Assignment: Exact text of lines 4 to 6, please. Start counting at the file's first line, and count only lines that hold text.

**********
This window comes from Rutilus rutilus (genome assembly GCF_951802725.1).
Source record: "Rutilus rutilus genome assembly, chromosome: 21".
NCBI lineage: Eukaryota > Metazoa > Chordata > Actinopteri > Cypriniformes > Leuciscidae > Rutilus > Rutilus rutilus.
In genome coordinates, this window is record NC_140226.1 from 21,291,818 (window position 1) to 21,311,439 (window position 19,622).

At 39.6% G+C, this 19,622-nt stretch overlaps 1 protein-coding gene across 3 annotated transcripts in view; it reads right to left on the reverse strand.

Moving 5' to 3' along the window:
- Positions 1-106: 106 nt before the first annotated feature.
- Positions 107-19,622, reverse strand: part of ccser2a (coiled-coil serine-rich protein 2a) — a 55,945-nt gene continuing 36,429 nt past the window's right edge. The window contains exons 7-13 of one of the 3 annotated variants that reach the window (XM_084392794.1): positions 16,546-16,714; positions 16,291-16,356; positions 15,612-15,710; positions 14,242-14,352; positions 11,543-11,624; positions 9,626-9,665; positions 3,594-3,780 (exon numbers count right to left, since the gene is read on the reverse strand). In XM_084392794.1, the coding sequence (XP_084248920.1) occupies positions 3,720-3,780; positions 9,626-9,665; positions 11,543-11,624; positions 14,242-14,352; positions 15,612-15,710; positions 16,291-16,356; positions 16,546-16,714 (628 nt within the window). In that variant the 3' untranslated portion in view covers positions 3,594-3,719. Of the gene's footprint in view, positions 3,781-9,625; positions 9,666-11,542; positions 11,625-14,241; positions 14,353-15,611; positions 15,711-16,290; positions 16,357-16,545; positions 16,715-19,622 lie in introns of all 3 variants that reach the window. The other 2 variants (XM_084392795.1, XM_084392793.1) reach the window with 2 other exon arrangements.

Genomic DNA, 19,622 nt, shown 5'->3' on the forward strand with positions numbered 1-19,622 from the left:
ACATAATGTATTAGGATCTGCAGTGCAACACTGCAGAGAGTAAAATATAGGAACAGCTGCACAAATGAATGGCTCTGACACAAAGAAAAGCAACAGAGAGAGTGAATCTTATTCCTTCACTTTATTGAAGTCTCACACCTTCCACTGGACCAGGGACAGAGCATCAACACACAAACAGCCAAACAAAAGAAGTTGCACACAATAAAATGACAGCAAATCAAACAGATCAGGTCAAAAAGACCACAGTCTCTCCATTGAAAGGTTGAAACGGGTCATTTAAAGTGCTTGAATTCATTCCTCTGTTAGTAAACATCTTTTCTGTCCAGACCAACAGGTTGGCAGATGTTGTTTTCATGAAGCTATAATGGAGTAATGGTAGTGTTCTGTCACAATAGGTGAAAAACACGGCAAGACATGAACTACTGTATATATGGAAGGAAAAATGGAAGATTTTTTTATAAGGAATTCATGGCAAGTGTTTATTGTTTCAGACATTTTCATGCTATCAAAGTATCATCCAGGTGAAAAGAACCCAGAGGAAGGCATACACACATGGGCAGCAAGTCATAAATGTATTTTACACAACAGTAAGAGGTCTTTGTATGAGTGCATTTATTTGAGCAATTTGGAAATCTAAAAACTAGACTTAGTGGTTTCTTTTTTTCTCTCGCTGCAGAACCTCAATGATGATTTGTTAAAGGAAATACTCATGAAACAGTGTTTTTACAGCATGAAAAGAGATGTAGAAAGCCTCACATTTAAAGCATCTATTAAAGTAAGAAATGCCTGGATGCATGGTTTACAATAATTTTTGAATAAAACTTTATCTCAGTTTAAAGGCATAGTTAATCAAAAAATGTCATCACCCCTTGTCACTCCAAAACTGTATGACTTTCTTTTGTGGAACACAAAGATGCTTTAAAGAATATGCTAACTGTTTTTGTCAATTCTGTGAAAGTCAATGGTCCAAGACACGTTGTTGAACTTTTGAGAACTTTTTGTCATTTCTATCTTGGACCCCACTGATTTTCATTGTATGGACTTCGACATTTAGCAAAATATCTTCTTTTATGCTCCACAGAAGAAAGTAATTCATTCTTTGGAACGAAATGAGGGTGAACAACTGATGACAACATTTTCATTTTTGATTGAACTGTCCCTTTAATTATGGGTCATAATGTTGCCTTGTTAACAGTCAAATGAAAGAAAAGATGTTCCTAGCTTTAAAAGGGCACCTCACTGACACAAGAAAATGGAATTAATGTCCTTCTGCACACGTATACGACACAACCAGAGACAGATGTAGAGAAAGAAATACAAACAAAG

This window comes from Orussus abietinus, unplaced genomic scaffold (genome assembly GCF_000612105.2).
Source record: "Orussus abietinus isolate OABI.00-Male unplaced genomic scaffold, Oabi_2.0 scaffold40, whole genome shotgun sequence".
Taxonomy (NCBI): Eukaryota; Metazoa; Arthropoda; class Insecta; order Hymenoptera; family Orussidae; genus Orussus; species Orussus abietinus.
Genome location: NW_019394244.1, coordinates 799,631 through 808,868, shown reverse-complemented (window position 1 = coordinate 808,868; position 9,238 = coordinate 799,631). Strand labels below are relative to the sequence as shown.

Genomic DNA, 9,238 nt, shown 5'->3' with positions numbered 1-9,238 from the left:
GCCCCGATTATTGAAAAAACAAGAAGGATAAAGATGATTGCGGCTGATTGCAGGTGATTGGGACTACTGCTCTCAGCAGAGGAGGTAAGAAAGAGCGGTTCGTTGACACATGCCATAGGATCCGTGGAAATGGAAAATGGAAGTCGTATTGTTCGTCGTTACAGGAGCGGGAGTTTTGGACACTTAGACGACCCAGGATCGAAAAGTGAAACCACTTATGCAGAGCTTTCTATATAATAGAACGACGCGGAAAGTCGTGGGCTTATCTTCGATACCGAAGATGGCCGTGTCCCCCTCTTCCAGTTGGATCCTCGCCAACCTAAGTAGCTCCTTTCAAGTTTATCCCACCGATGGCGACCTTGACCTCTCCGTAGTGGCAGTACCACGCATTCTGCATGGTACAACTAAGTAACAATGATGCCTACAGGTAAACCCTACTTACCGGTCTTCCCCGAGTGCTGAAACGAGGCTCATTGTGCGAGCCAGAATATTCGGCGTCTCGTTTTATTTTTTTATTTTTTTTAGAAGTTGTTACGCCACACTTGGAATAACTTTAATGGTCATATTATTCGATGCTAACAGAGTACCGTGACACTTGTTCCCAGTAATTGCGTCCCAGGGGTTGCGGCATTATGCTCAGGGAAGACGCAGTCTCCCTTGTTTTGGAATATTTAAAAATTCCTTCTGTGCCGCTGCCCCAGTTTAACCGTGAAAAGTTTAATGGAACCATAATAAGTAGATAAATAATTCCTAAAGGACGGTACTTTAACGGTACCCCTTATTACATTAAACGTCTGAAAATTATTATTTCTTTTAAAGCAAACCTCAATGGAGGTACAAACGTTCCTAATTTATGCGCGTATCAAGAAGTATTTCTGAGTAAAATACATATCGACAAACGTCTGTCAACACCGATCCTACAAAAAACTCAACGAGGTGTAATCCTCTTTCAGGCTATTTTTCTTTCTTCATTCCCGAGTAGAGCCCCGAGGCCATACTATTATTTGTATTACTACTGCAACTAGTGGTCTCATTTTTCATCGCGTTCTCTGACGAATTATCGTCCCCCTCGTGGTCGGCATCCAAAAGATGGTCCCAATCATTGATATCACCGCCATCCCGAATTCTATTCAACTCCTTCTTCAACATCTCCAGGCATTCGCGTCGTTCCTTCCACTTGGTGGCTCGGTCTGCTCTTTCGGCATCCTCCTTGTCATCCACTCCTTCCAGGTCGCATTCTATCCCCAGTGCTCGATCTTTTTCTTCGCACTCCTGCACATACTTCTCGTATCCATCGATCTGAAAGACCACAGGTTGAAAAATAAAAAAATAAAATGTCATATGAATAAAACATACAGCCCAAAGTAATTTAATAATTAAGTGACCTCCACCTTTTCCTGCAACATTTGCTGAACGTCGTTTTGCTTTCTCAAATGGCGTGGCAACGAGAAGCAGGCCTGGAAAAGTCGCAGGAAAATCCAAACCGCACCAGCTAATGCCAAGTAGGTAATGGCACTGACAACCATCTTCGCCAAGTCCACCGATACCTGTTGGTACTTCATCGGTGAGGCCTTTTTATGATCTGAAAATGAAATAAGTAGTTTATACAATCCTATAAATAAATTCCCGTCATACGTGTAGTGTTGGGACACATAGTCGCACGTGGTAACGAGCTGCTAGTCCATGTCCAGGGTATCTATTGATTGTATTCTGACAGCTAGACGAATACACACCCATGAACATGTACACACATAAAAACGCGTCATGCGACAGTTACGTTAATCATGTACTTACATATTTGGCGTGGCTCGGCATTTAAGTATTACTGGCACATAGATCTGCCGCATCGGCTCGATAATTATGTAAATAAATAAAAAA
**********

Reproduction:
In genome coordinates, this window is record NC_140226.1 from 21,291,818 (window position 1) to 21,311,439 (window position 19,622).

At 39.6% G+C, this 19,622-nt stretch overlaps 1 protein-coding gene across 3 annotated transcripts in view; it reads right to left on the reverse strand.

Moving 5' to 3' along the window: